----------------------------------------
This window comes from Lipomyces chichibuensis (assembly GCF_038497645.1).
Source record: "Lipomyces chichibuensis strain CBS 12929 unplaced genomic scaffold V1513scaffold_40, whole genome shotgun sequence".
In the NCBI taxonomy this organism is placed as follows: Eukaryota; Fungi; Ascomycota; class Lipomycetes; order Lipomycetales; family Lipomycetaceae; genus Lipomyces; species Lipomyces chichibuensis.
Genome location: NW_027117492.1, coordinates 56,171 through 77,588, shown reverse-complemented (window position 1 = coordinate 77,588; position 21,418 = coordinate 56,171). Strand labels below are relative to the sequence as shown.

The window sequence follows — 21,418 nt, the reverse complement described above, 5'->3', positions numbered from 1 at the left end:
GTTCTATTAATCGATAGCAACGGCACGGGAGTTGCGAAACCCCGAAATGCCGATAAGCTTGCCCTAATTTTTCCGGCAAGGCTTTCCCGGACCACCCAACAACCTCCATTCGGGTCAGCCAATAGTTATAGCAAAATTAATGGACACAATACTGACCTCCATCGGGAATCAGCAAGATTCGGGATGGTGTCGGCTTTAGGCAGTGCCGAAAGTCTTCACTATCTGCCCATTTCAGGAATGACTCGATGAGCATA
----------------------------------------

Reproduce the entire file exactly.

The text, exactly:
This window comes from Lipomyces chichibuensis (assembly GCF_038497645.1).
Source record: "Lipomyces chichibuensis strain CBS 12929 unplaced genomic scaffold V1513scaffold_40, whole genome shotgun sequence".
In the NCBI taxonomy this organism is placed as follows: Eukaryota; Fungi; Ascomycota; class Lipomycetes; order Lipomycetales; family Lipomycetaceae; genus Lipomyces; species Lipomyces chichibuensis.
Genome location: NW_027117492.1, coordinates 56,171 through 77,588, shown reverse-complemented (window position 1 = coordinate 77,588; position 21,418 = coordinate 56,171). Strand labels below are relative to the sequence as shown.

The window sequence follows — 21,418 nt, the reverse complement described above, 5'->3', positions numbered from 1 at the left end:
GTTCTATTAATCGATAGCAACGGCACGGGAGTTGCGAAACCCCGAAATGCCGATAAGCTTGCCCTAATTTTTCCGGCAAGGCTTTCCCGGACCACCCAACAACCTCCATTCGGGTCAGCCAATAGTTATAGCAAAATTAATGGACACAATACTGACCTCCATCGGGAATCAGCAAGATTCGGGATGGTGTCGGCTTTAGGCAGTGCCGAAAGTCTTCACTATCTGCCCATTTCAGGAATGACTCGATGAGCATA